- Data gathered in experimental studies differ from the natural intoxications where there are many other factors (mentioned above) that can influence the disease condition. Also naturally caused mycotoxicoses are often more complex than those created in experimental studies due to the interactions between mycotoxins.

Due to these factors, it is possible that symptoms different to those presented below occur in animals. Younger animals are generally more susceptible to the toxic effects of all mycotoxins.

Mycotoxicoses in pigs

    Effects Signs/Symptoms
Aflatoxins Swine Carcinogenic effects Higher incidence of cancer in exposed animals
Immunosuppression Decreased resistance to environmental and microbial stressors
Increased susceptibility to diseases
Decreased performance Reduced feed intake
Feed refusal
Impaired FCR
Hepatotoxic effects Toxic hepatitis
Nephrotoxic effects Kidney inflammation
Hematopoietic effects Systemic hemorrhages
Residues Residues and metabolites in liver and milk

    Effects Signs/Symptoms
Ochratoxin A Swine Decreased performance Reduced weight gain
Impaired FCR
Increased mortality
Nephrotoxic effects Kidney damage (porcine nephropathy)
Increased water consumption
Kidney and bladder dysfunction
Altered urine excretion (wet beds)
Hepatotoxic effects Liver damage
Gastro-intestinal effects Diarrhea
Immunosuppression Decreased resistance to environmental and microbial stressors
Increased susceptibility to diseases
Residues Residues present in the kidneys, liver and meat

    Effects Signs/Symptoms
Trichothecenes Swine Gastro-intestinal effects  (DON) Vomiting
(T-2 toxin)
Decreased resistance to environmental and microbial stressors
Increased susceptibility to diseases
Affects immune cells and modifies immune response
Decreased performance Feed refusal
Decreased weight gain
Impaired FCR
Hematopoietic effects Hemorrhages
Hematological disorders
Teratogenic effects Splaylegs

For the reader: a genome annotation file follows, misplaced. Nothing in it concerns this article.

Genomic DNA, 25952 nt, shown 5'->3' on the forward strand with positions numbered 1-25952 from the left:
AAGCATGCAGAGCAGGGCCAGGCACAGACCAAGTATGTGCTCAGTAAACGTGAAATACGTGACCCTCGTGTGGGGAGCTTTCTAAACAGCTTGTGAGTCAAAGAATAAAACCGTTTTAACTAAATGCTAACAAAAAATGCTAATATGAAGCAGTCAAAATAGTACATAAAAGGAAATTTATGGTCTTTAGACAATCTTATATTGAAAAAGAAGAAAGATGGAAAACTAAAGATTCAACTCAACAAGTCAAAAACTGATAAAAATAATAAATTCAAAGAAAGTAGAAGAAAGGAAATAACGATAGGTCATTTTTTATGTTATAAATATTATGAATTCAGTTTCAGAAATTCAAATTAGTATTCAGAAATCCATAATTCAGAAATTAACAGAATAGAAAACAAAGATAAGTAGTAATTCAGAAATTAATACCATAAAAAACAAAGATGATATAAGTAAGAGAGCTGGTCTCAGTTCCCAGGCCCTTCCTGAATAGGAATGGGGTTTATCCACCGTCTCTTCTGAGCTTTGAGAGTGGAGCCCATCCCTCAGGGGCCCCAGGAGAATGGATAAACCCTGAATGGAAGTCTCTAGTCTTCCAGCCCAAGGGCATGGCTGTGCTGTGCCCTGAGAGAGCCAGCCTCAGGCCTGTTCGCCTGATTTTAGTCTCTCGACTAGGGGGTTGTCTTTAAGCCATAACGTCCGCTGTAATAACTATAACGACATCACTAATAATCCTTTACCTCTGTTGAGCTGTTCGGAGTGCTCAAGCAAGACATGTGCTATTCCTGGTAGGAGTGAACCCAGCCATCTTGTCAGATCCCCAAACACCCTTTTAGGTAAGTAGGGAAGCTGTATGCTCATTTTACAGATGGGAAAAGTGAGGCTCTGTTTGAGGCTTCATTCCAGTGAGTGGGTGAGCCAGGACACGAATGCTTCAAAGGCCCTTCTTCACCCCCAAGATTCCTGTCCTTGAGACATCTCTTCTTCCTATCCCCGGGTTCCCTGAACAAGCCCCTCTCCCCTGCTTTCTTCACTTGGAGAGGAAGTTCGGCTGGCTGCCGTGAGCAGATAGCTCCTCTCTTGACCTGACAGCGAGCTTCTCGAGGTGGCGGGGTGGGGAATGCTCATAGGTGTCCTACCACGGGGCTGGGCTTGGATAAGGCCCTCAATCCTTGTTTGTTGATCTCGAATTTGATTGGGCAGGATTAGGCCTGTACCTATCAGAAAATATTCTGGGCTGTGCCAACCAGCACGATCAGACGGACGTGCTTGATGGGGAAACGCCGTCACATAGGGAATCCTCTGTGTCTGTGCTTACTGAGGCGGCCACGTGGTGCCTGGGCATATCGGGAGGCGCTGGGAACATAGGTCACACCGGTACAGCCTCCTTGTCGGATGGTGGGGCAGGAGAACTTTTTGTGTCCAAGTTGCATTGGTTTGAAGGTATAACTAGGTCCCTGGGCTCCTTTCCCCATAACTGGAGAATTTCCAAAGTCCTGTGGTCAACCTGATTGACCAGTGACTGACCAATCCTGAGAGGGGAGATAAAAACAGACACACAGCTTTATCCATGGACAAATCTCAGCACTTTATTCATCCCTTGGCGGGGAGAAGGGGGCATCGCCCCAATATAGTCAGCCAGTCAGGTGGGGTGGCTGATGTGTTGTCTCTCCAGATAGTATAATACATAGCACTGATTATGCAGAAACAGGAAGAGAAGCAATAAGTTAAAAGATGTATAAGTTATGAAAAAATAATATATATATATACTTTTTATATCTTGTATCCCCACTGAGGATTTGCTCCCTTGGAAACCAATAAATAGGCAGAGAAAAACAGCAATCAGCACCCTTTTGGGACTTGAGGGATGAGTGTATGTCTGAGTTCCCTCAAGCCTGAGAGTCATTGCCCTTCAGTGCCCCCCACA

Dermal effects Oral and dermal lesions

    Effects Signs/Symptoms
Zearalenone Female swine Reproductive effects Affected reproduction cycle, conception, ovulation and implantation
Pseudo pregnancy, abortion, anoestrus, nymphomania
Embryonic death, inhibition of fetal development, decreased number of fetuses (reduced litter size)
Enlargement of mammary glands
Swelling and reddening of vulva
Rectal and vaginal prolapse
Pathological changes Atrophy of ovaries
Uterus hypertrophy
Male swine Reproductive effects Feminization
Enlargement of mammary glands
Impaired semen quality
Testicular atrophy
Swollen prepuce
Piglets Reproductive effects Reddened teats (females)
Swelling and reddening of vulva (females)
Teratogenic effects Splaylegs

    Effects Signs/Symptoms
Fumonisins Swine Immunosuppression Decreased resistance to environmental and microbial stressors
Increased susceptibility to diseases
Pulmonary and cardiovascular effects Porcine pulmonary edema (PPE)
Pathological changes Pancreatic necroses
Hematopoietic effects Hematological disorders
Hepatotoxic effects Liver damage
Residues Residues in kidneys and liver

    Effects Signs/Symptoms
Ergot Alkaloids Pigs Neurotoxic effects Low prolactin production
Low colostrum production
Decreased performance Reduced weight gain
Reproductive effects Shrunken udders
Signs of estrus
Reduced pregnancy rate
Pathological changes Vasoconstriction
Ear, tail and hoofs necrosis